CHARLESTON, W.Va. -- Regional Jail Authority Executive Director Joe DeLong told a legislative interim committee Monday that the authority is not obligated under its regulations to provide 15 days of severance pay to employees terminated for gross misconduct.
"My initial statement that it is required by rule that these people be paid their severance is not accurate," DeLong told a legislative oversight committee on regional jails and corrections.
The policy was debated last month, after the authority provided William Roy Wilson, a correctional officer at the Southern Regional Jail, with $3,100 in severance pay -- after he was arrested for felony charges of soliciting sexual favors from female inmates.
In October, DeLong told lawmakers that he was required under authority regulations to provide the severance pay, and said he was looking at revising the legislative rule.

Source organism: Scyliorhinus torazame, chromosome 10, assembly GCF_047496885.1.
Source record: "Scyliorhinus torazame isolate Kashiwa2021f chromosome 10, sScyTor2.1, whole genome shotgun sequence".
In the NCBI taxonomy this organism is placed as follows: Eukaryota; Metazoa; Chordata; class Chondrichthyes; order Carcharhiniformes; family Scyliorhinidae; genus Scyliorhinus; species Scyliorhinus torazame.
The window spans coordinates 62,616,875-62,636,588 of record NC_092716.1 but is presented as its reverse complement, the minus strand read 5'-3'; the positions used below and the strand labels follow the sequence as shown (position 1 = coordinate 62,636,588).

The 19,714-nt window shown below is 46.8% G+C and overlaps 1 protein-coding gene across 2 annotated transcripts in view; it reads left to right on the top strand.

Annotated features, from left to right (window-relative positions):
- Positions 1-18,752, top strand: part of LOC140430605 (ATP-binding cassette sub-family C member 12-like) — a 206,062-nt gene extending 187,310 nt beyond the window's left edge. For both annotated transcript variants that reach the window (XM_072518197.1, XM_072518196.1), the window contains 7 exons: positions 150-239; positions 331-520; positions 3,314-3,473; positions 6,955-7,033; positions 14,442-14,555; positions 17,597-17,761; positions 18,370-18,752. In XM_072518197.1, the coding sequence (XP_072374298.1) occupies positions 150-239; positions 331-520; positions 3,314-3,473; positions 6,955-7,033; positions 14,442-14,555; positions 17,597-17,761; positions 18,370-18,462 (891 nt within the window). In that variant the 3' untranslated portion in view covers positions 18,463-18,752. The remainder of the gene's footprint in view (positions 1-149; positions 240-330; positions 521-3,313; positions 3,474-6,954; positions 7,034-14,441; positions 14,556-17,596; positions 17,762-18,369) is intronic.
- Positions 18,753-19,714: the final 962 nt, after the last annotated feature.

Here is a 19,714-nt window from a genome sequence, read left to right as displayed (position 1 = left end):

DeLong said Monday that further review of the rules and regulations shows that severance pay can be withheld for employees terminated for gross misconduct.
"The rule, as we delved into it more closely, does define acts of gross misconduct that a person does not need to be paid the severance," he said.
DeLong said he has been looking at modifying the regulation so that employees suspended during internal investigations could continue to draw pay for up to 15 days, which they would receive eventually as severance pay if they are terminated.
He said correctional officers are frequently cleared of the allegations made against them but face financial hardship by being suspended without pay for two weeks or more.